17. 17. According to the soil type, these Needs of the soildifferent elements are present in dif- Testing Soil What is needed to protect and maintain fertility in the soil ?ferent amounts. For example, lets The contents of the soil descibed above - air, minerals,compare sandy and clay soils. Put a handful of soil in a jar of organic matter, living roots, moisture and living organisms - water and shake are all essential in the right quantities for healthy soil. WhenSandy Soil they are all present, soil is naturally self-fertile. Adding the well. Leave it to• mineral particles are large right quantities as needed also maintains the quality of the settle for 4-5• air spaces between the mineral soil. But if any one ingredient is present in a lesser or greater days. The dif- particles are large amount than normal, the quality of the soil can be harmed, or ferent types of• lots of air in the soil it can also be improved. mineral parti- As a result of this :- A small wound on the cles will settle• soil is light and well aerated into separate skin of the Earth.....• the soil doesnt hold water, and layers dries out faster• nutrients are washed out quicklyClay Soil• mineral particles are small 1• space between the particles is 2 small ..... can make a big landslide.• less air in the soil This should be prevented 3 As a result of this :- from starting.• the soil is heavy• as soon as it rains, the soil is 4 All the different ingredi- saturated and stays wet for a long ents in the soil work together to time. But when it dries, the soil is help plants to grow. But more 1. Organic matter important than these minerals, living roots, organic matter, very hard• nutrients are held in the soil but if 2. Clay particles etc. are the living organisms in the soil. In particular, the tiny, there is less air in the soil, plants 3. Loam particles invisible organisms, such as bacteria,and fungi play a huge cant get the nutrients so easily 4. Sand particles role in maintaining and increasing soil fertility. These are collectively called micro-organisms.4 The Farmers Handbook, "Forest, Soil and Other Topics" Chapter 3 - Soil Conservation and Improvement 5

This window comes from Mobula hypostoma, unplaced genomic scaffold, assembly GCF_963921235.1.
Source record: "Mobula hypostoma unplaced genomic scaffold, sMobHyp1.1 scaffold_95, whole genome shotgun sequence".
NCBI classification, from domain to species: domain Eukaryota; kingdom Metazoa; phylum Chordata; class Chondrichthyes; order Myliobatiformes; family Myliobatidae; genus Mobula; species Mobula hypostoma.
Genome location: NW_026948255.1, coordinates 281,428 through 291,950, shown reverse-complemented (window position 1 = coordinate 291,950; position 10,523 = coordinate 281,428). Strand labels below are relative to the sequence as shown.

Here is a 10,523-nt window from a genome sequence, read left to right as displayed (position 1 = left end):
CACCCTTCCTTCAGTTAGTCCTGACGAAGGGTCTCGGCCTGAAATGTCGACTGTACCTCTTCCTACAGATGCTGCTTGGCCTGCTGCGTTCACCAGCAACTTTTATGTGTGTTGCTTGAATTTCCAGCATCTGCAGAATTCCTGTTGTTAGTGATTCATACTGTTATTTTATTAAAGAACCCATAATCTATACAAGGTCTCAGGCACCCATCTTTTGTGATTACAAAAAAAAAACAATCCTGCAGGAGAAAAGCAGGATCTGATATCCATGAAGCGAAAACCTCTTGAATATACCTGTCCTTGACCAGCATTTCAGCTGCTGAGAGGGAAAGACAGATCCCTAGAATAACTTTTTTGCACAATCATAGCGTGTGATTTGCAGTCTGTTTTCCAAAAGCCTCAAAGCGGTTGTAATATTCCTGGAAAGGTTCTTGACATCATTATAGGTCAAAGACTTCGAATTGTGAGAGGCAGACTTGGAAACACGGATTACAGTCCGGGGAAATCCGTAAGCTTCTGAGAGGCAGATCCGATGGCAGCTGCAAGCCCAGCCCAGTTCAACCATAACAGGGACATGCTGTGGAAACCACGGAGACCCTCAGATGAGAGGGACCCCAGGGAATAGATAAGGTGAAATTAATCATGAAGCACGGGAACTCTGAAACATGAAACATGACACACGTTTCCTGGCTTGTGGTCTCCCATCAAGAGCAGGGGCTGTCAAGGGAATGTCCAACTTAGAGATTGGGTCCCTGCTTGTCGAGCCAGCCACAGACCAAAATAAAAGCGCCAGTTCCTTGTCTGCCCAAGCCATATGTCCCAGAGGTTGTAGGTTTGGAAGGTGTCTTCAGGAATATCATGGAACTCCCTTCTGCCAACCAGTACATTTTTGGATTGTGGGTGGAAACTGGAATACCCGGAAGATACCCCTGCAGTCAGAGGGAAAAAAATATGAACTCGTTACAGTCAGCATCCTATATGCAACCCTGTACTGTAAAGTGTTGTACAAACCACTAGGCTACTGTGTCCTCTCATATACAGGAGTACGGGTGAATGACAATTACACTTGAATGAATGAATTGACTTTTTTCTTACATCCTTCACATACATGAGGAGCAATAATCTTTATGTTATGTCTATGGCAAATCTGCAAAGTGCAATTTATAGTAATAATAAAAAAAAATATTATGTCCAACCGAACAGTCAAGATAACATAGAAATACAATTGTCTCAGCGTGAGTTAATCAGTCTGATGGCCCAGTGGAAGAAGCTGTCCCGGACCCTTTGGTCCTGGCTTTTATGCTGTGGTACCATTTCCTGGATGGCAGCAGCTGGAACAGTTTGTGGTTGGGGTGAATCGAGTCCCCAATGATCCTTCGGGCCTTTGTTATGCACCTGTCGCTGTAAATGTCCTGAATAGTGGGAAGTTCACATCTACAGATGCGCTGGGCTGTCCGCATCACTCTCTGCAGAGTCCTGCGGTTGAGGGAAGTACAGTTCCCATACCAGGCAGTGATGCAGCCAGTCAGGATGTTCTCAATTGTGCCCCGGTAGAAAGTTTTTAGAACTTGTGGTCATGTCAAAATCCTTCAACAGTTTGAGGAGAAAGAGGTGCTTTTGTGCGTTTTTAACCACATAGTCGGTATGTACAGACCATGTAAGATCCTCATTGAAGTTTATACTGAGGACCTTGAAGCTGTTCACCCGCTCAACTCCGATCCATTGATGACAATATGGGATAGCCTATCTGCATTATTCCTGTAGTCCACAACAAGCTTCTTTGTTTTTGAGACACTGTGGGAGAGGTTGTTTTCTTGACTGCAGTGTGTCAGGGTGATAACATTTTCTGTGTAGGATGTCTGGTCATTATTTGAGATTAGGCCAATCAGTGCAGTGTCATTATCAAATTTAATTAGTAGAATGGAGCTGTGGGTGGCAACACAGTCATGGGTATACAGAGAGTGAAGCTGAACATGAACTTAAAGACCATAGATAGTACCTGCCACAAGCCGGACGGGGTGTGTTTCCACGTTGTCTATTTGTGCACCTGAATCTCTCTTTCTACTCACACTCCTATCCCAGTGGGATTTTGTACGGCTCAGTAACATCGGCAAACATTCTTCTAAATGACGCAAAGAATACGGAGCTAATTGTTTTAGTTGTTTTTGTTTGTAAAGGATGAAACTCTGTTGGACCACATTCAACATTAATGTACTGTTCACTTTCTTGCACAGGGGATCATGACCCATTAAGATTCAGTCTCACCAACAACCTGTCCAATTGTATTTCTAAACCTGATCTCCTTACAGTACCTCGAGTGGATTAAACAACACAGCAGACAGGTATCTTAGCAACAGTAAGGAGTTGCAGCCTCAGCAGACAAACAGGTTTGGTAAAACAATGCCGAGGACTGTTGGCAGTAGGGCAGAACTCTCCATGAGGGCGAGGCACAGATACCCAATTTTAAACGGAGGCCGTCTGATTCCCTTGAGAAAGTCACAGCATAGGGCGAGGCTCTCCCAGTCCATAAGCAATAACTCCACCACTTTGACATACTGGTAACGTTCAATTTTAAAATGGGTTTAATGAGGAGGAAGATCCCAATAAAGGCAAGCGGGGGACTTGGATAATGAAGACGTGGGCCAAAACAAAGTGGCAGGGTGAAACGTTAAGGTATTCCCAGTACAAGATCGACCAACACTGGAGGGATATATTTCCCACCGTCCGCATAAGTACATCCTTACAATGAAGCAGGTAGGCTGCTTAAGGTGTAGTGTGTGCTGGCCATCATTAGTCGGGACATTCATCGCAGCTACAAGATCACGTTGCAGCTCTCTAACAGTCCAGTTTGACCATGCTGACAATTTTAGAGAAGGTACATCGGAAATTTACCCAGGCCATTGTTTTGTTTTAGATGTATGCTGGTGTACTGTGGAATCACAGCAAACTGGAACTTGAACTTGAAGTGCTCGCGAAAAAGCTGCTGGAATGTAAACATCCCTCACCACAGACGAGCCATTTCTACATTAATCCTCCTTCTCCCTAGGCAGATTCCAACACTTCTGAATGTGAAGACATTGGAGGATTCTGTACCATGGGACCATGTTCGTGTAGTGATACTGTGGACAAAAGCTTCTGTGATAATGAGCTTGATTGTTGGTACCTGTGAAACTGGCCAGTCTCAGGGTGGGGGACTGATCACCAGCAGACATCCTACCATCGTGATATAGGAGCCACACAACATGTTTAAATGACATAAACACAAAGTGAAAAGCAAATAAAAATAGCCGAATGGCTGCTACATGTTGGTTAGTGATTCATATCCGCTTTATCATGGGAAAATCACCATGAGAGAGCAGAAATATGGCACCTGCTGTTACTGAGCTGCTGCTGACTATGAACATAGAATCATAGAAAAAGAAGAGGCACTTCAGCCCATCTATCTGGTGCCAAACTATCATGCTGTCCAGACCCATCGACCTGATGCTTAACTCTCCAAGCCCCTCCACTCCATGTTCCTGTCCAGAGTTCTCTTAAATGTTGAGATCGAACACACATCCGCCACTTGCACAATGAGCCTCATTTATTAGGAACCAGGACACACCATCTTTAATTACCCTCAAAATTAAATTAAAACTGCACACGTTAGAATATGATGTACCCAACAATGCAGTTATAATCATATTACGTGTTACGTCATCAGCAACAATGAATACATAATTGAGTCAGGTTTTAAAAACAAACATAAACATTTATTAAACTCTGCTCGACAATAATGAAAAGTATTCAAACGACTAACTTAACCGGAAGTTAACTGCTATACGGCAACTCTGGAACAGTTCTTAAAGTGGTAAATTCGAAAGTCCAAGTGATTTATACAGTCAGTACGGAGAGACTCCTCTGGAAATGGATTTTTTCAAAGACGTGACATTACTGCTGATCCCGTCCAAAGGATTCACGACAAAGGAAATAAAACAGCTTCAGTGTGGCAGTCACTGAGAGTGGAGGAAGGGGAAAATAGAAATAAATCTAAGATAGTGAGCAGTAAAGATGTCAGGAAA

18. 18. Soil life and micro-organisms Actually, micro-organisms are probably the most impor- Life in the Soiltant life on our planet. Living in one teaspoon of fertile forestsoil there are 2 billion micro-organisms. Larger organisms,and many types of fungi are also responsible for breakingdown dead plants and animals. This forms organic matter. earthwormThen, the smaller micro-organisms - mainly bacteria andfungi - take the organic matter and change it so plant roots(the root hairs) can absorb the nutrients, as we cook bread Larger organisms which can be seen willfrom flour. Even if there is plenty of organic matter in the break down larger pieces of organic matter,soil, without the work of micro-organisms, this cannot be and help to get air into the soil. The smallertaken up by the roots of living plants until it is "cooked". micro-organisms eat their waste. Leaves and branches, dead animals, etc. fall on the soiland are broken down. Micro-organisms eat them. Then, it is fungi Plants absorb the waste fromtheir waste in the soil which plant roots absorb as nutrients. micro-organismsThis allows the plants to grow and continue the cycle of life. Cycle of nutrients Plants take the and the work of nutrients and micro-organisms bacteria grow How soil is damaged Soil organisms When soil is left bare, it can be damaged very easily. break down Many things can damage bare soil, such as :- organic matter • sun :- strong sun will dry out the soil. Dry soil hardens and Soil fertility cracks the soil. Micro-organisms will die in dry, hard soil. micro-organisms • water :- when it rains on bare soil, the top layer will set eat the nutrients and hard. On slopes, the topsoil is washed away downhill. organic matter is • wind :- wind will dry out all the moisture from bare soil, excrete them as made into nutrients waste and can actually blow the top soil away.6 The Farmers Handbook, "Forest, Soil and Other Topics" Chapter 3 - Soil Conservation and Improvement 7